Université de l’Ontario français, the first French-language university in Ontario, will receive C$126 million in joint provincial and Canada federal government investment over eight years.
In September last year, the federal government of Canada and the provincial government of Ontario committed to establish and continue to support the Université de l’Ontario français (UOF).
Last week, the provincial and federal governments signed the eight-year funding agreement of C$126 million between the two governments.
Under the agreement set by the memorandum of understanding, Canada will fund the university’s start-up phase, and then the amount will be matched by Ontario’s government, who will begin investments in 2023-2024.
The funding agreement represents the latest step in the governments’ joint commitment to establish the university.
The historic funding agreement was signed by the Honourable Mélanie Joly, Minister of Economic Development and Official Languages, the Honourable Ross Romano, Ontario Minister of Colleges and Universities, and the Honourable Caroline Mulroney, Ontario Minister of Francophone Affairs, who represented the two governments.
Université de l’Ontario français to strengthen Francophone community
This is the first French-language university in Ontario – established with Ontario’s 620,000 Francophones in mind.
Commenting on the establishment of the French-language university, Caroline Mulroney, Ontario’s Minister of Francophone Affairs, said: “The Université de l’Ontario français is an important and long-awaited project, critical to future generations of Franco-Ontarians.
“The new university is a great example of our government’s commitment to strengthening the Francophone community, investing in its future and ensuring the community’s continued contribution to Ontario’s prosperity.”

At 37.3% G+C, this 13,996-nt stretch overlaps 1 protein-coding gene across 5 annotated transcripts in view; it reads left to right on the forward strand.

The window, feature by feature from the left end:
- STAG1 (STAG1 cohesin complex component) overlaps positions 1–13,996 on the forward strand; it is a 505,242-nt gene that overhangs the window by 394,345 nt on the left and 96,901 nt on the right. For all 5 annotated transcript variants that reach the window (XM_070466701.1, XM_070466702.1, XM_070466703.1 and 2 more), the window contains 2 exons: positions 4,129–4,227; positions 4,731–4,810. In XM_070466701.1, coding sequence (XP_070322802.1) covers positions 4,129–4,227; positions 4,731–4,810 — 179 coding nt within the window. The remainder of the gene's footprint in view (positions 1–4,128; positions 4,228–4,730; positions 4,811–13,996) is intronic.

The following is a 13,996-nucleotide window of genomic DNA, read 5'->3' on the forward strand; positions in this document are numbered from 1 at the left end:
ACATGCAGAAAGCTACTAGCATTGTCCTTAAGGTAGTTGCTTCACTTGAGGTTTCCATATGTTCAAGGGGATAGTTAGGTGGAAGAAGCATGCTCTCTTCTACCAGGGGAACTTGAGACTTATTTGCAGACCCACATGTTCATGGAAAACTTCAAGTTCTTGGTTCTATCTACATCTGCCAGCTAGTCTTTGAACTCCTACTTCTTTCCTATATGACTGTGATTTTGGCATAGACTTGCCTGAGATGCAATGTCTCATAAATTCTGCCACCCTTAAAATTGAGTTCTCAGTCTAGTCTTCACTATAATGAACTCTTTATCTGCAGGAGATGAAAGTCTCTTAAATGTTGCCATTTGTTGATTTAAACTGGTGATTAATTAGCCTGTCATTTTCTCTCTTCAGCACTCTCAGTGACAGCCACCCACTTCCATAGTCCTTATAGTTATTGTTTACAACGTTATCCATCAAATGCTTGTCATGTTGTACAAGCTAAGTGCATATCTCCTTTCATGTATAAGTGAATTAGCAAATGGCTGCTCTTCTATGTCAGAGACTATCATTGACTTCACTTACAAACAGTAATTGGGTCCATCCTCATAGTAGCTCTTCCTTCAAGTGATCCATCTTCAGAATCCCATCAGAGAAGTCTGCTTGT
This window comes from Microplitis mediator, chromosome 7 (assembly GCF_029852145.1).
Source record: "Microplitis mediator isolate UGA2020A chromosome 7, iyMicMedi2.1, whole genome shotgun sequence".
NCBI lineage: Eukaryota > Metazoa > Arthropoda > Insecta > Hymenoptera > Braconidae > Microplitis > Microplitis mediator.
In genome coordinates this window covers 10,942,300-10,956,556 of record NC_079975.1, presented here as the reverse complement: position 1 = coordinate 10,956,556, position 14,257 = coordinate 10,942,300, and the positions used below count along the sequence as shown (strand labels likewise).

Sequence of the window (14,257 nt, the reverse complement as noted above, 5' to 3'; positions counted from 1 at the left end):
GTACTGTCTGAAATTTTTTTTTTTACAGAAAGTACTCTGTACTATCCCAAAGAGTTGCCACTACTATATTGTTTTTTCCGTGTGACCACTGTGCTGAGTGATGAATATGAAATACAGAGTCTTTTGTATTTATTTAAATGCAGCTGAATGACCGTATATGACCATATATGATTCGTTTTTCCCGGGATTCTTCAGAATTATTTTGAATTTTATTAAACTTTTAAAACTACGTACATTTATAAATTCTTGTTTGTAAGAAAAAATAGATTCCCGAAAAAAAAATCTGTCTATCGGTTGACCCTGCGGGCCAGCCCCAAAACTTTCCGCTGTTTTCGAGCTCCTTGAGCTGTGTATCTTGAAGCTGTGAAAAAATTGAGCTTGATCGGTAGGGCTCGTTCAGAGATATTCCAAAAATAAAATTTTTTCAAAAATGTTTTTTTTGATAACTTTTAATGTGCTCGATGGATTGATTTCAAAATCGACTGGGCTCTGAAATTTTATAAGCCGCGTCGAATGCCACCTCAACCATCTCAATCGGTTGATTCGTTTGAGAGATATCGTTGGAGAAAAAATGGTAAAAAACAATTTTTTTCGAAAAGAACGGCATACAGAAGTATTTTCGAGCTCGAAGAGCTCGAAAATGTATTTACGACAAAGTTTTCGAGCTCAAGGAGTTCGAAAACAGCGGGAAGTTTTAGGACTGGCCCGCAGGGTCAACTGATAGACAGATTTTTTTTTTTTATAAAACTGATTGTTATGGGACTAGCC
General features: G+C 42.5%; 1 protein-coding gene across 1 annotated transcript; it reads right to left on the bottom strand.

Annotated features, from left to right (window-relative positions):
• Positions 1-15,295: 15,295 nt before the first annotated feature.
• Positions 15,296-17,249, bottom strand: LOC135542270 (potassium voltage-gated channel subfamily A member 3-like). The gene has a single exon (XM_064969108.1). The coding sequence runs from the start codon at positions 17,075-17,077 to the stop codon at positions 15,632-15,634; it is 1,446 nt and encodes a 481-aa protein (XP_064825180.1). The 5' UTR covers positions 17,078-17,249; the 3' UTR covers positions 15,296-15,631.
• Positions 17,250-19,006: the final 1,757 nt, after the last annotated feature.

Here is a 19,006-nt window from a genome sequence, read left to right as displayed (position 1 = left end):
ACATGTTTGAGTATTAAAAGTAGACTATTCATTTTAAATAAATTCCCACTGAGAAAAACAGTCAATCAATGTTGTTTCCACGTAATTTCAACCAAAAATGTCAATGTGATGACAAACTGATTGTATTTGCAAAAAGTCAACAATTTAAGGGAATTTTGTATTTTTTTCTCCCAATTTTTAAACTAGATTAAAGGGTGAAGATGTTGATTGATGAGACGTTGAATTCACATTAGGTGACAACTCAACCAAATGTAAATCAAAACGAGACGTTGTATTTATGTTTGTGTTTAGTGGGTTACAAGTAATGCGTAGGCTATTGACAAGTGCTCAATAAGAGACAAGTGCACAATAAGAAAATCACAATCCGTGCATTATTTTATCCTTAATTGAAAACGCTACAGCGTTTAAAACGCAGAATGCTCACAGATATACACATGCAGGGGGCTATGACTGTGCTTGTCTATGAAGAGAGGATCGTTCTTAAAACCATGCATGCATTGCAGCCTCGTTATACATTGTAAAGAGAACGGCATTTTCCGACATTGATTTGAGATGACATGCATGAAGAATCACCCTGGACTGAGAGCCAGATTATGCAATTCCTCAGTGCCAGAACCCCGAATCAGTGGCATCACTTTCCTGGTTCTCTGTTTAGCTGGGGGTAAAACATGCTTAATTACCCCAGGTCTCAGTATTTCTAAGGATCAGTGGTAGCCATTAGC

‘Historic’ moment for Franco-Ontarians and Francophones across Canada
Mélanie Joly, Minister of Economic Development and Official Languages, has likewise celebrated this agreement and its historic significance: “This is an historic day for Franco-Ontarians and Francophones all across Canada.
“It is an unprecedented step that will make a difference in the lives of thousands of Canadians who will now have the opportunity to pursue higher education entirely in French here in the provincial capital and will unite Francophones from all regions of our country.”
Josephine Walbank is a reporter for Global Education Times (GET News) with a focus on education in the UK, Asia-Pacific, and Americas, and student experience and lifestyle news.
Josephine is an experienced journalist who previously served as the Editor-in-Chief of The Falmouth Anchor. She is also the former Deputy Editor of Voices, the Falmouth & Exeter Students’ Union’s publication, and has written for various food and lifestyle publications.
You can reach her at firstname.lastname@example.org